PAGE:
China manufacturing gauge falls to lowest level in five years in February
Output hit by Lunar New Year holiday and drop in export orders, analysts suggest
China’s official manufacturing gauge fell the most in five years in February as Lunar New Year holiday closures curbed output and export orders declined.
The manufacturing purchasing managers index fell to 50.3 from 51.3 the prior month, missing the 51.1 estimate in Bloomberg’s economist survey.
The non-manufacturing PMI slipped to 54.4 from 55.3 the prior month, the statistics bureau said on Wednesday. The composite index covering both services and manufacturing stood at 52.9, versus 54.6 in January. Numbers above 50 indicate improving conditions.
Top officials are gathering this week to potentially reshape the government, including top economic roles, and repeal presidential term limits to allow Xi Jinping to rule indefinitely. Policymakers also have been intensifying overhauls to address pollution and debt and are likely to unveil new economic objectives next week at an annual legislative meeting.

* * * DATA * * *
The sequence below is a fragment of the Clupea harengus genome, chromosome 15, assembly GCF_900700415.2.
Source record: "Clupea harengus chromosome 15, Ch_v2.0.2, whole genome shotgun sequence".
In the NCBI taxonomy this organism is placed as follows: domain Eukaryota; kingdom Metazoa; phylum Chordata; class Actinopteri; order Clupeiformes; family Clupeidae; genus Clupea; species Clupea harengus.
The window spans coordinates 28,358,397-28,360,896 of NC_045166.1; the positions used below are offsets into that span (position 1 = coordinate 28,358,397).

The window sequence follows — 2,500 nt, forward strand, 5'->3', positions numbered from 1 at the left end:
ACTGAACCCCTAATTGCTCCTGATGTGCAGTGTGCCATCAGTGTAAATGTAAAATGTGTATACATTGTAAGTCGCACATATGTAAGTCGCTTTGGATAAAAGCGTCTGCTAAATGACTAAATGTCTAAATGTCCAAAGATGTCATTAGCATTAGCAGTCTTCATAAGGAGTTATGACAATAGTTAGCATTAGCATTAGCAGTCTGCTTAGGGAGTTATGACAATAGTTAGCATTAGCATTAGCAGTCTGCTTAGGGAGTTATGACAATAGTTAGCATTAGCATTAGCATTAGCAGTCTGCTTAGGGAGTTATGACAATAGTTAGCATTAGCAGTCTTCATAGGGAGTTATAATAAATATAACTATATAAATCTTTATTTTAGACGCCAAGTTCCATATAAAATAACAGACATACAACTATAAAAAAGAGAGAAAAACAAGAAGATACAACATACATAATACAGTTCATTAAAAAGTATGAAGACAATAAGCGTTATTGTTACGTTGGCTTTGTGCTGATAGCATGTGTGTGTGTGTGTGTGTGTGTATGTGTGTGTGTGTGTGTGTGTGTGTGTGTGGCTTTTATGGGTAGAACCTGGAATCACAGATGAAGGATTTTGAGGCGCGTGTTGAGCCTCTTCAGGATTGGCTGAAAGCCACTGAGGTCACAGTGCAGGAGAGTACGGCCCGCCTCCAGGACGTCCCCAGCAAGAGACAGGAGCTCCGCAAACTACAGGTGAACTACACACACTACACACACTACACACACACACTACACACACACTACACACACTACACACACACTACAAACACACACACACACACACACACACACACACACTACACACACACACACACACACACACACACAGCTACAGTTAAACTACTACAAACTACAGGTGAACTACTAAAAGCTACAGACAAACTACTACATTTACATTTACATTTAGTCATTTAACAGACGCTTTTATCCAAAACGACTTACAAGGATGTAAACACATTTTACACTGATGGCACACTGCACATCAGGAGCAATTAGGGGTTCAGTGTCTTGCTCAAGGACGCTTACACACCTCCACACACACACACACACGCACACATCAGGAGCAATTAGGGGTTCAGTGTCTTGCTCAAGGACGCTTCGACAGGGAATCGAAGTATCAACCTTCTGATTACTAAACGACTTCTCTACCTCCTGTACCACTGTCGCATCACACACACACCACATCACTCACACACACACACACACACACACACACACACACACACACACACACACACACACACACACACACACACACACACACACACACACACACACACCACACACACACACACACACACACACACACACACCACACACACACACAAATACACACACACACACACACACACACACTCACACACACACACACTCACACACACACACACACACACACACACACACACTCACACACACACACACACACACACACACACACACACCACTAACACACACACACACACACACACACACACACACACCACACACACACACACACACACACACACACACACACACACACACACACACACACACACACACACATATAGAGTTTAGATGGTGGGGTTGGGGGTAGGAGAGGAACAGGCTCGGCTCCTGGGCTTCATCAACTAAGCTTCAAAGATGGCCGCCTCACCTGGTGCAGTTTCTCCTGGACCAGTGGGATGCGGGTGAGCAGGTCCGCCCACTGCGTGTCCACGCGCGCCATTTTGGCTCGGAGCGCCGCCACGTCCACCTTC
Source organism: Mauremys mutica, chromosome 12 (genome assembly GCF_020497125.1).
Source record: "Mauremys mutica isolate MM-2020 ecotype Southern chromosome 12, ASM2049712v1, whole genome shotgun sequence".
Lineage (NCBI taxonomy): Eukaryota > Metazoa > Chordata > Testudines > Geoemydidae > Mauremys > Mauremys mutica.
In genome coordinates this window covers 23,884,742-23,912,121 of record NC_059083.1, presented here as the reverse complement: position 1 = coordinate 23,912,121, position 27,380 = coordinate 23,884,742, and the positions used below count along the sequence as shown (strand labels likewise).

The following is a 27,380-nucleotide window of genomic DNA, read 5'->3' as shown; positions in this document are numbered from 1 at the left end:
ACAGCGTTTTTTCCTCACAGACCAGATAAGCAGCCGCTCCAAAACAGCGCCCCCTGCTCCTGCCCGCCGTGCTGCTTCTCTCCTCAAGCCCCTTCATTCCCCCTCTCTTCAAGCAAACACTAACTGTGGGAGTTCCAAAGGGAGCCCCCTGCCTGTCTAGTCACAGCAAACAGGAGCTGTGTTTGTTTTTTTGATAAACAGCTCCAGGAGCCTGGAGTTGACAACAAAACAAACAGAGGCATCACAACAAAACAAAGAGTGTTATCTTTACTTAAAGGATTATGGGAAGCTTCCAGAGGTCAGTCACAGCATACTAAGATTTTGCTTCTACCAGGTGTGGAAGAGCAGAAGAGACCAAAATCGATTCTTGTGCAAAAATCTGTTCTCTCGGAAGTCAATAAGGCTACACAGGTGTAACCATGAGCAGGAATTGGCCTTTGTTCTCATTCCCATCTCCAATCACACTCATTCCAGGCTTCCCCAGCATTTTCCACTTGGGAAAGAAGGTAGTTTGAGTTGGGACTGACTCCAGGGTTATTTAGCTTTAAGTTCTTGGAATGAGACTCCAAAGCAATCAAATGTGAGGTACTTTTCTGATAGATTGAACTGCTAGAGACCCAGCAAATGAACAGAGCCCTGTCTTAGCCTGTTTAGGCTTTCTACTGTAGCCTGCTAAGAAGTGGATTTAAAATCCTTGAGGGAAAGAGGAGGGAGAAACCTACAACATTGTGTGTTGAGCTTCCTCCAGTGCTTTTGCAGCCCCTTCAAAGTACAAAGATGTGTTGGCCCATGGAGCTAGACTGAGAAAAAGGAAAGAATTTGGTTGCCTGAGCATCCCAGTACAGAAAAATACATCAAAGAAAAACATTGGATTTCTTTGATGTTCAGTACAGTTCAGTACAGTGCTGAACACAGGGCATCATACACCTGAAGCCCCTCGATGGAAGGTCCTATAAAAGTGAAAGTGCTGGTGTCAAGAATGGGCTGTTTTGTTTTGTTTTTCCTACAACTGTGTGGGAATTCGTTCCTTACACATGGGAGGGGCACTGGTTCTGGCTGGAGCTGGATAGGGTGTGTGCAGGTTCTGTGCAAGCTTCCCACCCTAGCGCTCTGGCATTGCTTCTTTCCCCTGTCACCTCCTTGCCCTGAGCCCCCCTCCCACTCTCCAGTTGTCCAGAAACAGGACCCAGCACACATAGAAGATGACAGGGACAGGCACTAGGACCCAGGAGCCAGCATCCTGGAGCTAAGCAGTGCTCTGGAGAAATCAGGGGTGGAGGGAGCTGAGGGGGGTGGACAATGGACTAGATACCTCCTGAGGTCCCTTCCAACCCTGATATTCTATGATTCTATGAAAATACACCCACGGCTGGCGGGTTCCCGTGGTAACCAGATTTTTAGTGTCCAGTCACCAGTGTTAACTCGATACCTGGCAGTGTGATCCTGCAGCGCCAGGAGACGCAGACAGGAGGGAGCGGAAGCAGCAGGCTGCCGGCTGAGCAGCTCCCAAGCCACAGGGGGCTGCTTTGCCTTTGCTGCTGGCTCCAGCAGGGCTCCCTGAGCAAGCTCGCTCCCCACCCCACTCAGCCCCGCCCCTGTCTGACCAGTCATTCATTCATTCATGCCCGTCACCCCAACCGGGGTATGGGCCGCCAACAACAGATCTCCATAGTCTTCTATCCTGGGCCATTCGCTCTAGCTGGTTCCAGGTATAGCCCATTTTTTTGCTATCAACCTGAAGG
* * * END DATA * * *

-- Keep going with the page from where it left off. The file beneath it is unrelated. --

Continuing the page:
“This is the second month we see a decline in new export orders,” said Raymond Yeung, an economist at Australia & New Zealand Banking Group in Hong Kong. “This highlights the risk of a cyclical downturn in the global electronic supply chain and has a direct bearing on the regional trade outlook.”
China’s week-long Lunar New Year holiday often distorts data for January and February as the accompanying factory shutdowns and office closures fall at different times each year. This year’s national holiday was from February 15 to 21.
New export orders fell to 49, declining for a second month. Manufacturing output dropped to 50.7 from 53.5. Factory employment declined for a fourth month, to 48.1. The steel industry PMI fell to 49.5 from 50.9 as output and new orders both deteriorated.
“The holiday effect is definitely a key reason,” said Iris Pang, an economist at ING Groep in Hong Kong. “Combining the first two months’ data, it’s still a solid start to the year. Looking ahead, I think the overcapacity cuts will still be a major theme this year, only that the focus might be shifted to sectors such as cement and glass from steel and coal in 2017.”